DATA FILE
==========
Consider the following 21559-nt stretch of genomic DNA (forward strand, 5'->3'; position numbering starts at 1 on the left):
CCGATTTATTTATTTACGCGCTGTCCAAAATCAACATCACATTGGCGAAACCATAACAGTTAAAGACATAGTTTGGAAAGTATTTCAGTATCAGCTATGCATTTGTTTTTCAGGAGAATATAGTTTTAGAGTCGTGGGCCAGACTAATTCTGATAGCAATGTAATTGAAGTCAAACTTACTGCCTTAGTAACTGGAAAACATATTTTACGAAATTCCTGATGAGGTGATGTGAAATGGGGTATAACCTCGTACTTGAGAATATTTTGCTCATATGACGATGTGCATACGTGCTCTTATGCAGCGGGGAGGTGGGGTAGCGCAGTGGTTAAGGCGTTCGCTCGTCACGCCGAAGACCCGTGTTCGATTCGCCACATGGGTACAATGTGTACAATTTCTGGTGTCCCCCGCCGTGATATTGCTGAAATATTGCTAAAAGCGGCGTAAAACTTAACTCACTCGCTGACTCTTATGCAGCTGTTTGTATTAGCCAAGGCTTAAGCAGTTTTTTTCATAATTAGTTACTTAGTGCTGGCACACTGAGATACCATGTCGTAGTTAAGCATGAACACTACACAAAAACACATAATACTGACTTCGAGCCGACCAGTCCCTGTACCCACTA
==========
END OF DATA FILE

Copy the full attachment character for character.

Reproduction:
Consider the following 21559-nt stretch of genomic DNA (forward strand, 5'->3'; position numbering starts at 1 on the left):
CCGATTTATTTATTTACGCGCTGTCCAAAATCAACATCACATTGGCGAAACCATAACAGTTAAAGACATAGTTTGGAAAGTATTTCAGTATCAGCTATGCATTTGTTTTTCAGGAGAATATAGTTTTAGAGTCGTGGGCCAGACTAATTCTGATAGCAATGTAATTGAAGTCAAACTTACTGCCTTAGTAACTGGAAAACATATTTTACGAAATTCCTGATGAGGTGATGTGAAATGGGGTATAACCTCGTACTTGAGAATATTTTGCTCATATGACGATGTGCATACGTGCTCTTATGCAGCGGGGAGGTGGGGTAGCGCAGTGGTTAAGGCGTTCGCTCGTCACGCCGAAGACCCGTGTTCGATTCGCCACATGGGTACAATGTGTACAATTTCTGGTGTCCCCCGCCGTGATATTGCTGAAATATTGCTAAAAGCGGCGTAAAACTTAACTCACTCGCTGACTCTTATGCAGCTGTTTGTATTAGCCAAGGCTTAAGCAGTTTTTTTCATAATTAGTTACTTAGTGCTGGCACACTGAGATACCATGTCGTAGTTAAGCATGAACACTACACAAAAACACATAATACTGACTTCGAGCCGACCAGTCCCTGTACCCACTA